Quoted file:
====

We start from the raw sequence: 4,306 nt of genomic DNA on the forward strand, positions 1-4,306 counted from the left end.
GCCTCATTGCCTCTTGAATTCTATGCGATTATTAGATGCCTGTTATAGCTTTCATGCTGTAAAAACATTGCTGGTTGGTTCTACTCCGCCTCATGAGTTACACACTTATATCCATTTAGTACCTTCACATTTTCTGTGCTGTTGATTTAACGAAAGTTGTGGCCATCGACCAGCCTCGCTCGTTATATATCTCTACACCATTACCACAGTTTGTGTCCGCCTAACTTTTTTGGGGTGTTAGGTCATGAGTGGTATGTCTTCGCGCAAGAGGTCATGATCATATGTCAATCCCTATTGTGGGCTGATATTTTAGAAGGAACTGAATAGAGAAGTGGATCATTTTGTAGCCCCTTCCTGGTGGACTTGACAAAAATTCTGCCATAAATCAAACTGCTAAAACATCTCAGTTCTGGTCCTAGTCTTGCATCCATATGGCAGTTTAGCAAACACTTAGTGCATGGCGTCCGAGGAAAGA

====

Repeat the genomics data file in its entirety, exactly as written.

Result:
We start from the raw sequence: 4,306 nt of genomic DNA on the forward strand, positions 1-4,306 counted from the left end.
GCCTCATTGCCTCTTGAATTCTATGCGATTATTAGATGCCTGTTATAGCTTTCATGCTGTAAAAACATTGCTGGTTGGTTCTACTCCGCCTCATGAGTTACACACTTATATCCATTTAGTACCTTCACATTTTCTGTGCTGTTGATTTAACGAAAGTTGTGGCCATCGACCAGCCTCGCTCGTTATATATCTCTACACCATTACCACAGTTTGTGTCCGCCTAACTTTTTTGGGGTGTTAGGTCATGAGTGGTATGTCTTCGCGCAAGAGGTCATGATCATATGTCAATCCCTATTGTGGGCTGATATTTTAGAAGGAACTGAATAGAGAAGTGGATCATTTTGTAGCCCCTTCCTGGTGGACTTGACAAAAATTCTGCCATAAATCAAACTGCTAAAACATCTCAGTTCTGGTCCTAGTCTTGCATCCATATGGCAGTTTAGCAAACACTTAGTGCATGGCGTCCGAGGAAAGA